2/13/2003 03:19:00 PM
by The MinuteMan
Just Blogging Out Loud, Here
Indulge me, if you will, and let me work up to my point. First, who do you suppose said this, in a recent State of the Union address:
...Keep in mind, the same technological advances that have shrunk cell phones to fit in the palms of our hands can also make weapons of terror easier to conceal and easier to use. We must meet this threat by making effective agreements to restrain nuclear and missile programs in North Korea, curbing the flow of lethal technology to Iran, preventing Iraq from threatening its neighbors...
NO, it was not the Axis of Evil speech! It was Bill Clinton, in his 2000 SoTU
Oh, we are rolling now! Who said this:
I also want to say that America must help more nations to break the bonds of disease. Last year in Africa, 10 times as many people died from AIDS as were killed in wars--10 times. The budget I give you invests $150 million more in the fight against this and other infectious killers. And today I propose a tax credit to speed the development of vaccines for diseases like malaria, TB, and AIDS. I ask the private sector and our partners around the world to join us in embracing this cause. We can save millions of lives together, and we ought to do it.
C'mon, it was CLINTON AGAIN! Get the wax out of your ears, Richard Gere
Oh, we are having fun now. But what prompts this stroll down memory lane? Well, Mickey
linked to a wide-ranging Katie Couric interview with Mr. Clinton. Media bias is covered (the Right owns talk radio, so that settles that question), but what caught my evil eye was the following:
Couric: “When it comes to terrorism, do you ever kick yourself for not doing more about Al Qaeda and Osama bin Laden while you were in office?”
Former President Bill Clinton: “I don’t know what else I could have done. I did everything I thought I could. And if you talk to our people we talked about bin Laden four out of every five days for the last three years I was president. It’s interesting, that some of the people say I should have done more, now, were ridiculing me for doing too much then, and saying I was obsessed with bin Laden. I had the same level of obsession with bin Laden that I think a lot of the current administration has with Saddam Hussein. And I thought then, and I think now, that Al Qaeda’s the number one security problem in the world.”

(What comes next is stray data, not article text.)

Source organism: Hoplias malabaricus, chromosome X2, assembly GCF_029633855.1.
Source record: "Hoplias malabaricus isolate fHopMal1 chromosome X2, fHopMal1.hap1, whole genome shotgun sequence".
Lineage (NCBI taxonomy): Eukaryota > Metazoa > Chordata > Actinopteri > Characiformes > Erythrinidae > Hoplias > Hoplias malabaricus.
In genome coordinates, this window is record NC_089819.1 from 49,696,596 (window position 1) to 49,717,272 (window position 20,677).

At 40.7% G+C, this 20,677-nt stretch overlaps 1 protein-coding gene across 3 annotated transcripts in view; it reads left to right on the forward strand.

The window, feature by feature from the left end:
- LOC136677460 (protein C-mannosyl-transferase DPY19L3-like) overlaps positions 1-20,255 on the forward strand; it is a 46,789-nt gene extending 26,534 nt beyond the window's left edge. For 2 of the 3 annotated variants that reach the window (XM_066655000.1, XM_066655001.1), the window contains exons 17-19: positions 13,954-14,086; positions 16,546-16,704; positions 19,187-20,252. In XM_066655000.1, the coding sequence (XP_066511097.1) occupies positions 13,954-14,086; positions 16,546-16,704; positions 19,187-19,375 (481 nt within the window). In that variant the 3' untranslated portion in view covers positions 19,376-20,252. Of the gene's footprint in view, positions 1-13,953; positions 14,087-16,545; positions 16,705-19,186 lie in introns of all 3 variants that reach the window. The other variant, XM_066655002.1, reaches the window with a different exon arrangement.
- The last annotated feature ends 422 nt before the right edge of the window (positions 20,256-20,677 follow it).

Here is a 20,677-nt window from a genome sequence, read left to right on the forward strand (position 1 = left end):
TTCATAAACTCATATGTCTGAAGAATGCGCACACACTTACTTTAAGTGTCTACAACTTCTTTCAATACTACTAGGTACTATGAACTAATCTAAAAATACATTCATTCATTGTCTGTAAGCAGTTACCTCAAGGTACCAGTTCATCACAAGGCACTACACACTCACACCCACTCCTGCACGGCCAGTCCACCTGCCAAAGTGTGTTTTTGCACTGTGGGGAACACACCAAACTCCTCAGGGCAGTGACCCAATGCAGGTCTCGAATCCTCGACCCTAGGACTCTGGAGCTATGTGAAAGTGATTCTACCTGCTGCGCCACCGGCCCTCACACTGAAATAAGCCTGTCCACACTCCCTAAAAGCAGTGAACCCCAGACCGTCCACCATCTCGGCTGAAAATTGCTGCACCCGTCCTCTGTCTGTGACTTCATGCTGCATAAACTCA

Oh, you know I added that emphasis, and why would I not believe him? Evidently, however, the State of the Union address consistently fell on the fifth day, when the "Enough with Osama, already" blackout was imposed. I have done a word search for "Osama" and "Laden" for his SotU speeches from 1997
, and 2000
, and come up with a grand goose-egg. With this many strikeouts, it's like watching Mariano
Oh, don't start - I know that "Osama Bin Laden - Alive?" seems to have become an anagram for "Lord Voldemort", aka, "He Who Is Not Named" in the Bush White House, at least until this week. Still, this must have been one of Clinton's many secret obsessions.
UPDATE: It's ancient history, but here is an article filled with links
to stories about Clinton's obsession. And here is one of the links, to a 1998 Sudan story
MUCH LATER: Groan. Here is "Usama bin Ladin", appearing in 1999:
As we work for peace, we must also meet threats to our Nation's security, including increased dangers from outlaw nations and terrorism. We will defend our security wherever we are threatened, as we did this summer when we struck at Usama bin Ladin's network of terror. The bombing of our Embassies in Kenya and Tanzania reminds us again of the risks faced every day by those who represent America to the world. So let's give them the support they need, the safest possible workplaces, and the resources they must have so America can continue to lead.
We must work to keep terrorists from disrupting computer networks. We must work to prepare local communities for biological and chemical emergenices, to support research into vaccines and treatments.
We must increase our efforts to restrain the spread of nuclear weapons and missiles, from Korea to India and Pakistan. We must expand our work with Russia, Ukraine, and other former Soviet nations to safeguard nuclear materials and technology so they never fall into the wrong hands. Our balanced budget will increase funding for these critical efforts by almost two-thirds over the next 5 years.